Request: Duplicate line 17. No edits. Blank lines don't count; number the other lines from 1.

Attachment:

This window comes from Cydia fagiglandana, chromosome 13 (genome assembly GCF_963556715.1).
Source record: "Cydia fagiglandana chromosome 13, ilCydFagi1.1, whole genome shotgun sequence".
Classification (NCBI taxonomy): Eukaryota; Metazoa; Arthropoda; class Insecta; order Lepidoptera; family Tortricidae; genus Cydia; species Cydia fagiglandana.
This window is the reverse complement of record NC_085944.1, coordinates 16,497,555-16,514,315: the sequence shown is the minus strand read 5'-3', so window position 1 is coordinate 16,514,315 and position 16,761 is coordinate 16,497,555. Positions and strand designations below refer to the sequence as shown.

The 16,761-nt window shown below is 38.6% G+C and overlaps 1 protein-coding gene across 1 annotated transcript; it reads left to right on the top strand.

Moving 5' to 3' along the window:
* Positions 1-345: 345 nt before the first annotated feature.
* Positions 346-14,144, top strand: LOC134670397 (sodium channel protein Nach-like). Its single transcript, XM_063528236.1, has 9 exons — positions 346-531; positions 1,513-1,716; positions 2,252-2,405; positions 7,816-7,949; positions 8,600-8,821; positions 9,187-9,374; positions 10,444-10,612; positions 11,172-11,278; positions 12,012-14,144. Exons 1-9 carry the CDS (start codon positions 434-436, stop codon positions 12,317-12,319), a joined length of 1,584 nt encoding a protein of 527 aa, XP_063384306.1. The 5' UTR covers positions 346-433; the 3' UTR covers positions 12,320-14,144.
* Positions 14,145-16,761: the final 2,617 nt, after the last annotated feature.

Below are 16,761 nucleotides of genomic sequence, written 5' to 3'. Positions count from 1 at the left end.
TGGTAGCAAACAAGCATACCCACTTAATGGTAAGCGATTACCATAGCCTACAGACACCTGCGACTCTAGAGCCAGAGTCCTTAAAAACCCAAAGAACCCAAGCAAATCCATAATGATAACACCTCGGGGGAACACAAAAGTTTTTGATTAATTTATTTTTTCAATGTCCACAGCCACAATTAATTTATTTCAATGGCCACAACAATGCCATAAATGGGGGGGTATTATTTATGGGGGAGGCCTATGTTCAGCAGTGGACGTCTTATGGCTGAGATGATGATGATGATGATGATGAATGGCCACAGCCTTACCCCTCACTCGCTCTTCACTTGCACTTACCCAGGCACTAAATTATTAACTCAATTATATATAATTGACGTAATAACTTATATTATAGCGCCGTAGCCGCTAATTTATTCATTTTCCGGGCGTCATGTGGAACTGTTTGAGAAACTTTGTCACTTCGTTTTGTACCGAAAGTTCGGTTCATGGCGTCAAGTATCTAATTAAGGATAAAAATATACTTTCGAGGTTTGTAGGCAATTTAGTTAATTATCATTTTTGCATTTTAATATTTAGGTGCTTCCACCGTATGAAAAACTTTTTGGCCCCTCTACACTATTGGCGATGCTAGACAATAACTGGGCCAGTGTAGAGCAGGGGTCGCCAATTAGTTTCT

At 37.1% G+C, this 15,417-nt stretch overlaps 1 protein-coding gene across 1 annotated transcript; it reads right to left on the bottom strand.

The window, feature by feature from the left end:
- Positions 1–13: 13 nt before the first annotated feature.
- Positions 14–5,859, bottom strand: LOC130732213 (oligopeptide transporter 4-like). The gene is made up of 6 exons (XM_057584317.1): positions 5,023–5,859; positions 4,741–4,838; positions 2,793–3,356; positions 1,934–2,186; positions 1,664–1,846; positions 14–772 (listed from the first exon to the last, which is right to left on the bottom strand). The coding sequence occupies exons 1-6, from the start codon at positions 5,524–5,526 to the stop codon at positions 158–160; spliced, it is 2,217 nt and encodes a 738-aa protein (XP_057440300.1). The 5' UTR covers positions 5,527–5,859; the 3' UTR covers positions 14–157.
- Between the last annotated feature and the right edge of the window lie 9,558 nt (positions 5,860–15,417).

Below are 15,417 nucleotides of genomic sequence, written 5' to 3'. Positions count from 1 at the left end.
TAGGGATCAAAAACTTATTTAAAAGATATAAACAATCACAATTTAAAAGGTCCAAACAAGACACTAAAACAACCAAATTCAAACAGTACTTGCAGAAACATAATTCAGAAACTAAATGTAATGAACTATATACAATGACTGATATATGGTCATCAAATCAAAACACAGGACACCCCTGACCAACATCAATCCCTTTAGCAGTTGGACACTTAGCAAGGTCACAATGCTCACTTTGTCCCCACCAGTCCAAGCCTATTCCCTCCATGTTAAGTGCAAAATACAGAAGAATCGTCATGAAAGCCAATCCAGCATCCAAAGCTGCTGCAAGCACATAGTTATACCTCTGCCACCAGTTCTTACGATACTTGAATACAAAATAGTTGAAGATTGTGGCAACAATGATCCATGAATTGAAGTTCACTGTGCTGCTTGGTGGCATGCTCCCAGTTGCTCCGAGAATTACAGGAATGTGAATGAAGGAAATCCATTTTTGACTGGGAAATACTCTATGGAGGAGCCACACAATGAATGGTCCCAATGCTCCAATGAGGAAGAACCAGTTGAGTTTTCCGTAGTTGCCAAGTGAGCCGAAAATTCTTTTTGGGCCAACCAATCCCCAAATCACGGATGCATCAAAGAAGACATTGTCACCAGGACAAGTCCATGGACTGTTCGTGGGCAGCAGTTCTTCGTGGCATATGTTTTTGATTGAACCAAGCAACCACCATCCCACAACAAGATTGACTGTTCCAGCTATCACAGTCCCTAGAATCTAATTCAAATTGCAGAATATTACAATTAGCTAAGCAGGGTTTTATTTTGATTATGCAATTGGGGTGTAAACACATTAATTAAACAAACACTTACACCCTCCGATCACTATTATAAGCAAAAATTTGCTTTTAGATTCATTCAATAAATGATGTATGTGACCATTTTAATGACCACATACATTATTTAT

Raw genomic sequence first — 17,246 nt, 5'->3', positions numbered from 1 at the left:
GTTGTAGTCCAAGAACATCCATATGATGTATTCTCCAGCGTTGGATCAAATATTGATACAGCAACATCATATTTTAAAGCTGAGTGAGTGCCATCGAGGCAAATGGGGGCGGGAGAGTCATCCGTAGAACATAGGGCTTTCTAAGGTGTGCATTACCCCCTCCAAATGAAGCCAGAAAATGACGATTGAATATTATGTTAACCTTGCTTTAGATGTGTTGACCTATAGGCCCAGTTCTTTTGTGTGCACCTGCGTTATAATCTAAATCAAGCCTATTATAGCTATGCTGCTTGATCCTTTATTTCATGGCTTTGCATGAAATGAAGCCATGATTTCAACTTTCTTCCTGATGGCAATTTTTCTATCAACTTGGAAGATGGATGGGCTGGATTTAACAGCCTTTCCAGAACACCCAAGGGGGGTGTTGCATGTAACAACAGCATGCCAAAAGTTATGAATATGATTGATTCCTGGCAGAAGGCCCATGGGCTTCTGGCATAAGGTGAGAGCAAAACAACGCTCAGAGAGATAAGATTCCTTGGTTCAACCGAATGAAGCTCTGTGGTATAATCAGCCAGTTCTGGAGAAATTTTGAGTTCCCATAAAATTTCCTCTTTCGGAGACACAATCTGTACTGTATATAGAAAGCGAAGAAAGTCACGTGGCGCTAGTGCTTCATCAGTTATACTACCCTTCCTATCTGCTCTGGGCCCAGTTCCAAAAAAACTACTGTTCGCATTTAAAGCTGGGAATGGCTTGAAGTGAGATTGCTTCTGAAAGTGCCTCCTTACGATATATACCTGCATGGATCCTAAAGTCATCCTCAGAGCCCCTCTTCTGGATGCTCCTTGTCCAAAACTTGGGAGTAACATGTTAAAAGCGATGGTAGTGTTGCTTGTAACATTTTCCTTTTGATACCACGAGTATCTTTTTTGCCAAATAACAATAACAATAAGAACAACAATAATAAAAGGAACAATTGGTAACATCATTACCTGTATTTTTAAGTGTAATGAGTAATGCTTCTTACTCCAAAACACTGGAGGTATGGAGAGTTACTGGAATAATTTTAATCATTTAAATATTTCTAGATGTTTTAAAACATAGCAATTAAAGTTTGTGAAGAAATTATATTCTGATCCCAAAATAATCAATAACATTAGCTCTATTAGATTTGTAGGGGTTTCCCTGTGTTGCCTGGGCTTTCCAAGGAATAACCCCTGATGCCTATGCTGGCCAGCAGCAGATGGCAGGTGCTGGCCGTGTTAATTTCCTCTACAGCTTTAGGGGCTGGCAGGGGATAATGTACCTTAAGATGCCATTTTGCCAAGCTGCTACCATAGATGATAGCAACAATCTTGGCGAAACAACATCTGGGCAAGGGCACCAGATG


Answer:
Below are 15,417 nucleotides of genomic sequence, written 5' to 3'. Positions count from 1 at the left end.